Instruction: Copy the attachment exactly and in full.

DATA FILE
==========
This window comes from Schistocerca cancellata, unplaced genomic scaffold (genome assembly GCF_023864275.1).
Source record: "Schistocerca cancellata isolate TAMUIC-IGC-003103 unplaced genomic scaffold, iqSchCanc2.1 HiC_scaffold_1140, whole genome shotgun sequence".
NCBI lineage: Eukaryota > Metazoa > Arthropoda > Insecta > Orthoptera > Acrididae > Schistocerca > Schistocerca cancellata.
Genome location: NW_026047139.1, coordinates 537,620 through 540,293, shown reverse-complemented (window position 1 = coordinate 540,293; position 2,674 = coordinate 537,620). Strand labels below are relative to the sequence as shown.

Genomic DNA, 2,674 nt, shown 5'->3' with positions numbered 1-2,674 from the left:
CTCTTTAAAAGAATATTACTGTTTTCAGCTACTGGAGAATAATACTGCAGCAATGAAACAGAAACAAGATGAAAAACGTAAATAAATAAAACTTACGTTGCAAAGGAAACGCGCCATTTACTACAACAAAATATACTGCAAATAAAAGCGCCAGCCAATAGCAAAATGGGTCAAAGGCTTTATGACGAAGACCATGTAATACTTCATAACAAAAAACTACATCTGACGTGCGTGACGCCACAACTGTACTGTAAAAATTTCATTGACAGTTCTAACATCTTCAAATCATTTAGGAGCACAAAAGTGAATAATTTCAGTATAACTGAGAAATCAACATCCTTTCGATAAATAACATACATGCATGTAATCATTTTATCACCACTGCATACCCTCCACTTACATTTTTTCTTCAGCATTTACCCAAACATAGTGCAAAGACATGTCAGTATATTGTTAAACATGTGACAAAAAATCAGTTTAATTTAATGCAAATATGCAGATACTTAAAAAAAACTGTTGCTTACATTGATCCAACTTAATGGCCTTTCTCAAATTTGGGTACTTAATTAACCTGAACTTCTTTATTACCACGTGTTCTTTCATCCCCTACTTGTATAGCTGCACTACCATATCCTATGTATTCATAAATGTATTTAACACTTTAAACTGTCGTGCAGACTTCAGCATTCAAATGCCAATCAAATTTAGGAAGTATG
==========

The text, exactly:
This window comes from Schistocerca cancellata, unplaced genomic scaffold (genome assembly GCF_023864275.1).
Source record: "Schistocerca cancellata isolate TAMUIC-IGC-003103 unplaced genomic scaffold, iqSchCanc2.1 HiC_scaffold_1140, whole genome shotgun sequence".
NCBI lineage: Eukaryota > Metazoa > Arthropoda > Insecta > Orthoptera > Acrididae > Schistocerca > Schistocerca cancellata.
Genome location: NW_026047139.1, coordinates 537,620 through 540,293, shown reverse-complemented (window position 1 = coordinate 540,293; position 2,674 = coordinate 537,620). Strand labels below are relative to the sequence as shown.

Genomic DNA, 2,674 nt, shown 5'->3' with positions numbered 1-2,674 from the left:
CTCTTTAAAAGAATATTACTGTTTTCAGCTACTGGAGAATAATACTGCAGCAATGAAACAGAAACAAGATGAAAAACGTAAATAAATAAAACTTACGTTGCAAAGGAAACGCGCCATTTACTACAACAAAATATACTGCAAATAAAAGCGCCAGCCAATAGCAAAATGGGTCAAAGGCTTTATGACGAAGACCATGTAATACTTCATAACAAAAAACTACATCTGACGTGCGTGACGCCACAACTGTACTGTAAAAATTTCATTGACAGTTCTAACATCTTCAAATCATTTAGGAGCACAAAAGTGAATAATTTCAGTATAACTGAGAAATCAACATCCTTTCGATAAATAACATACATGCATGTAATCATTTTATCACCACTGCATACCCTCCACTTACATTTTTTCTTCAGCATTTACCCAAACATAGTGCAAAGACATGTCAGTATATTGTTAAACATGTGACAAAAAATCAGTTTAATTTAATGCAAATATGCAGATACTTAAAAAAAACTGTTGCTTACATTGATCCAACTTAATGGCCTTTCTCAAATTTGGGTACTTAATTAACCTGAACTTCTTTATTACCACGTGTTCTTTCATCCCCTACTTGTATAGCTGCACTACCATATCCTATGTATTCATAAATGTATTTAACACTTTAAACTGTCGTGCAGACTTCAGCATTCAAATGCCAATCAAATTTAGGAAGTATG